Category : Project Nomad

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Hello from Hong Kong

Mark Allen, Project Nomad Coordinator

Fourteen attendees participated in our Hong Kong regional training in October.

Pastor Wing Wong, the training event sponsor, says, “Media is a good way to present the Gospel, especially to those who have no understanding of Christianity or church background.”

Timothy Jai Kumar, team leader of Project Nomad-Chennai, India, helped Mark with the training. He enjoyed being part of an international training and seeing that Project Nomad is bigger than he realized.

Do you know any Christian workers in East Asia who could benefit from Project Nomad training?

Last Piece of the Puzzle

Mark Allen, Project Nomad Coordinator

Every Project Nomad training has been interesting and challenging. The regional training in Togo was especially memorable as we worked through several cultural differences with 24 Christian workers who participated. They represented the nations of Togo, Benin, Côte d’Ivoire, Burkina Faso, Niger, Mali, and Guinea.

Kpowbie Daniel, a ministry partner from Community Health Education (CHE) and organizer of the event said, “I think this training is going to bring a tremendous change in the way we have been working for the Lord. I think everyone was waiting for this. It was like the last piece of the puzzle.”

An Important Part of Our Work

Eric Duggins of Impacto Latino

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We’re excited that GNPI has been part of our ministry with Impacto Latino in Pachuca, Mexico, for the last five years. GNPI’s Project Nomad has been a very effective way for us to share some of our teaching. The video production for special events and conferences has been an important part of the Impacto church planting project.

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One of the things we anticipate is the budding of another Project Nomad relationship in the city of Queretaro. We are planning to create a studio there within our Impacto center there to record leadership training materials.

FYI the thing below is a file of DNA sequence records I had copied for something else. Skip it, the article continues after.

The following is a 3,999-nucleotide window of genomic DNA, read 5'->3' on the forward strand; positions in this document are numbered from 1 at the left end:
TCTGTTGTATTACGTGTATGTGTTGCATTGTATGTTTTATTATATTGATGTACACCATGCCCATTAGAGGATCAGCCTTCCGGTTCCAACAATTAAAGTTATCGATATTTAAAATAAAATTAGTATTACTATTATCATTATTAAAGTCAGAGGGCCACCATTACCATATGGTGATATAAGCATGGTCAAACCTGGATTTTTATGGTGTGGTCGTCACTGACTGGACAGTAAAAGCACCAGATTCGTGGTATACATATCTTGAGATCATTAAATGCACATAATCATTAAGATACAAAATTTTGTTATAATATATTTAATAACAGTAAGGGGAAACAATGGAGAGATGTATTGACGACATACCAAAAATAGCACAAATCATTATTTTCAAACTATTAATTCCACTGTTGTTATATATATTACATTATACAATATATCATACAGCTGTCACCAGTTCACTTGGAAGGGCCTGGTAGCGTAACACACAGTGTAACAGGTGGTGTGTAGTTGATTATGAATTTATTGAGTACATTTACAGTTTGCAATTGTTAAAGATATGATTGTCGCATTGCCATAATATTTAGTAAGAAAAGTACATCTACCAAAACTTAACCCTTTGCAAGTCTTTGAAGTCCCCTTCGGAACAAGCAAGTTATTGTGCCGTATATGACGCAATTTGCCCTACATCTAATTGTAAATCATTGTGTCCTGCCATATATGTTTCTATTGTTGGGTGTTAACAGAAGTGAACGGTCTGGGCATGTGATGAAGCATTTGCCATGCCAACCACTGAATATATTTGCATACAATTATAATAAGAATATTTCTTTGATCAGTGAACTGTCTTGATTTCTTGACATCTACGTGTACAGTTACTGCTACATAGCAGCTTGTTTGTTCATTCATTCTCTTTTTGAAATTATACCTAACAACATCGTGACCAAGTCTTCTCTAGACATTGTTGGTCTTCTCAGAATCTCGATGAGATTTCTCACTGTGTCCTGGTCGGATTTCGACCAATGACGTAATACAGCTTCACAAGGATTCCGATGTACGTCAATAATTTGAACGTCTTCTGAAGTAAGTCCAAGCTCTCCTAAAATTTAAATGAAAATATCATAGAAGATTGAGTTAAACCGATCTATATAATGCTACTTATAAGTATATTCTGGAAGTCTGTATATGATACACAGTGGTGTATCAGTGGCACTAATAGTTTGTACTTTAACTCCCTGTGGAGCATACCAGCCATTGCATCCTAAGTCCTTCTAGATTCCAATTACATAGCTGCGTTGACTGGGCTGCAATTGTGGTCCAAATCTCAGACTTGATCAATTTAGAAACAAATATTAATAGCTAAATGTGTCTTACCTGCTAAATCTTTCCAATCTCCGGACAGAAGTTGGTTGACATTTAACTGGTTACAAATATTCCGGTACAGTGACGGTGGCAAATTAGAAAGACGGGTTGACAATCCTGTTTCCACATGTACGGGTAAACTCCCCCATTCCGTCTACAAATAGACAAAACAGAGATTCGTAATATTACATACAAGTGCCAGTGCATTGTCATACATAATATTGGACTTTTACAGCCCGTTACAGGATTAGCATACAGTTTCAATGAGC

A wonderful partnership has developed between GNPI and the Impacto New Missions Systems ministries.

For more details on how valuable Project Nomad has been to our work in Mexico, see My Recommendation.

 

 

My Recommendation

Sergio Alvarado of Impacto Latino and Project Nomad-Pachuca, Mexico

Project Nomad has helped us accomplish our goal to plant churches in Pachuca. Media has been one of our most valuable tools in reaching out to people to begin relationships. Now as our family relocates, I look forward to helping with Nomad training in the city of Queretaro.

Facing the Dangers of Pornography

Protus Sibukule of Project Nomad-Eldoret, Kenya

It was a blessing to travel to Nairobi during the summer for the Project Nomad regional training.

We are excited to produce more videos for the people of the Pokot tribe in their own language, so biblical teaching is easier for them to understand. The videos we’ve produced for this people group are not only watched, but the Lord uses the videos to inspire change in the hearts of those who watch them.

Our newest project is a 25-minute video on the dangers of pornography.

We are also working on a series for youth based on 1 Timothy 4:12 to address the issues of faith, love, purity, and speech. Pray these resources will challenge people to walk more closely with the Lord.

The Path of Moses (Part Two)

Mark Allen met Musa at a Project Nomad training in Ghana over the summer. Musa was the eldest son of the Imam of the largest mosque in Tamale. Click here to read Part One of how Musa came to know the Lord, escaped death, and attended Bible college.

Mark Allen, Project Nomad Coordinator

Musa joined a church planting group after completing his missionary training in Accra. He discovered that his connection with the Muslim community gave him a unique perspective on planting churches. The Lord blessed him, and the organization asked him to lead a team that was headed to northern Ghana. The team would be based in his home city, Tamale.

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Facing his past head-on, Musa went to Tamale and saw the same success in reaching the Muslim community. He started a number of house churches in the area while being shunned by his father, who wouldn’t allow him to talk to his family.

One day the elders of his father’s mosque appeared at his door. His father was dead, and there was a problem. The status and power of Musa’s father in the community as the Imam of Tamale’s largest mosque put Musa’s father in the “untouchable” category. No one felt worthy to perform the Muslim burial ritual. They wanted Musa to perform the ritual without including any “Christian” beliefs.

Musa agreed. The next day he conducted the burial rites. He respectfully washed and dried  his father’s body, wrapped it in cloth, moved the body to an open casket, and loaded the casket onto the back of a truck. Mourners followed the truck to the cemetery where Musa alone lifted his father’s body and placed it in the prepared grave, carefully rolling the Imam’s body to face Mecca as part of the ritual.